I said Mosque, not Mosh
Giving a New Meaning to the Term “Bombtrack”
In recent years, a new subculture has begun to use the medium of punk rock to share its views with like-minded music fans and the world at large. Anarchists? Well, if you paid any attention to punk rock over the last 25 years or so, you’d know that anarchists are already making ideological punk music. Luddites? Well, there is a sizeable acoustic punk scene, but they still use modern means of recording, distribution and conveyance to shows. Washed up, trashy, talentless twenty-something rehab urchins with astoundingly poor judgement? No, but good guess!
The subculture in question is (drumroll, please): “progressive Muslims”! On the surface, the overall historical punk culture might seem at odds with Shari’a Law, the Qur’anical code of muslim conduct, what with all the alcohol and drug consumption, the Anarchic and nihilistic philosophies, casual sex and skepticism of conventions like religion. However, there is a history of movements like “Straightedge” within punk that encourage clean living and virtuous thought (and thinking you’re better than everyone else), while there has been a burgeoning Christian scene in nearly every subgenre of punk music, so perhaps it isn’t such a stretch to see Muslims carving out a musical and philosophical refuge inside punk rock.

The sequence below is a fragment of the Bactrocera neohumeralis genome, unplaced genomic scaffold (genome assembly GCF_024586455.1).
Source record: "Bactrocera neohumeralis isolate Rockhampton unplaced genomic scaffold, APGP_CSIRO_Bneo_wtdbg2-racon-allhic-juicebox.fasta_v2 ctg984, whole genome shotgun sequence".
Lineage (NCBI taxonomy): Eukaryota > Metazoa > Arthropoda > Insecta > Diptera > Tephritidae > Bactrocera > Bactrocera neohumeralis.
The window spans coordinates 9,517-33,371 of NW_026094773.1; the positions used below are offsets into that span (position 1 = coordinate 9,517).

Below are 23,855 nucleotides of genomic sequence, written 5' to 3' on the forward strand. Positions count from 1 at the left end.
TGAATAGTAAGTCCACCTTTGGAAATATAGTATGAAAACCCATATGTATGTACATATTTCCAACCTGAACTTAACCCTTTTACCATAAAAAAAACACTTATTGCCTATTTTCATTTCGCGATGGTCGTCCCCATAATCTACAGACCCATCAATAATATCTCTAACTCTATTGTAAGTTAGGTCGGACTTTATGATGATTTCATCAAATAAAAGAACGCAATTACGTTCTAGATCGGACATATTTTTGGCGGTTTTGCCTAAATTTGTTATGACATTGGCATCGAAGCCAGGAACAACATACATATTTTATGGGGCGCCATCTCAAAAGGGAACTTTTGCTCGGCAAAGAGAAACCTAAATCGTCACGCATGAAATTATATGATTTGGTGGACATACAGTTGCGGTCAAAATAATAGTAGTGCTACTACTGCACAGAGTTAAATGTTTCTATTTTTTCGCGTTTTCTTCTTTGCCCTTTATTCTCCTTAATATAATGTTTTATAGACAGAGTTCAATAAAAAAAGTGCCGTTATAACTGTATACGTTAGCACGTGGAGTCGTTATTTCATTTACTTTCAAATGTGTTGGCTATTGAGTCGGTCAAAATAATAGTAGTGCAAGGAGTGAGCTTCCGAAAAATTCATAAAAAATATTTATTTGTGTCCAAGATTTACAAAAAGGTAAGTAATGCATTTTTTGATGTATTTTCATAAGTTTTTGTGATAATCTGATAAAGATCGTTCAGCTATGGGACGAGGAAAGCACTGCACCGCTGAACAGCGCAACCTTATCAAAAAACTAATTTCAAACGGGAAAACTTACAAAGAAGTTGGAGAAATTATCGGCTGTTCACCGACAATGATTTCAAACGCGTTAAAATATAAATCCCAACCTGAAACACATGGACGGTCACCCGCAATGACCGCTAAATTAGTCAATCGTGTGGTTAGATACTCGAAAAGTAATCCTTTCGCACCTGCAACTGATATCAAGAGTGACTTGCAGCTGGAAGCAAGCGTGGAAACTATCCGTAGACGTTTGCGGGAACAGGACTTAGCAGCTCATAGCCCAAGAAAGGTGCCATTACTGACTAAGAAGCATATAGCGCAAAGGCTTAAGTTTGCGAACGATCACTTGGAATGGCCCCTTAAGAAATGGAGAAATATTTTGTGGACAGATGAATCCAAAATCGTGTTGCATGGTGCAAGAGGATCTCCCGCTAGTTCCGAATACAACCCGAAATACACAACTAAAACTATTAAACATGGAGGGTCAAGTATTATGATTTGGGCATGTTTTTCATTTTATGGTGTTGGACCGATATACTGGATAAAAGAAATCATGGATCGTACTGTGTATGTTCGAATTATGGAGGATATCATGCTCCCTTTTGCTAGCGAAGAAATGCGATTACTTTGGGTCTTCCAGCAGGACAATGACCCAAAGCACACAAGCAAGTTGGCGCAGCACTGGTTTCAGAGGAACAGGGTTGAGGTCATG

In fact, the real opposition often comes not from fellow punks, but from the rigid social and religious institutions within the Islamic community. In recent years, Islamic states like Monaco and Egypt have waged the equivalent of an artistic Jihad against metal and heavy rock music, with fans and artists being censored, imprisoned and/or being attacked by civilians on the street. The contention is that such music is Haram (prohibited by Islam),much like eating pork or committing adultery. Indeed, the Qur’an can be interpreted to say that all melodic or tonal music (music made with instruments other than drums) is Haraam.
Taqwacore (/taqwa/ approximating “piety” or “fear (of God)” in English) is now a worldwide movement from Pakistan to the U. K. to the American heartland, with thousands of adherents and dozens of bands representing it. Often, the rock music is peppered with traditional Middle Eastern and Asian styles. It’s not out of the ordinary to see a taqwacore punk wear a radical hairstyle or mosh, even though there are admonishments about personal adornments and causing “harm” to others, unprovoked. The scene is often characterized by questioning the war in Iraq, the Qur’an’s justification of terrorism, and the narrow interpretation of Shari’a law.
Recently, some of the best-known bands in Islamic punk, embarked on a U. S. summer tour. Led by Boston’s The Kominas, whose shock value song titles include “Rumi was a Homo, but Wahhaj is a Fag” and “I want a Handjob” and Virginia’s Diacritical, the tour was the new style’s first major introduction for much of the country. Now, when can I see some Hare Krishnas starting up a “Wall of Death”!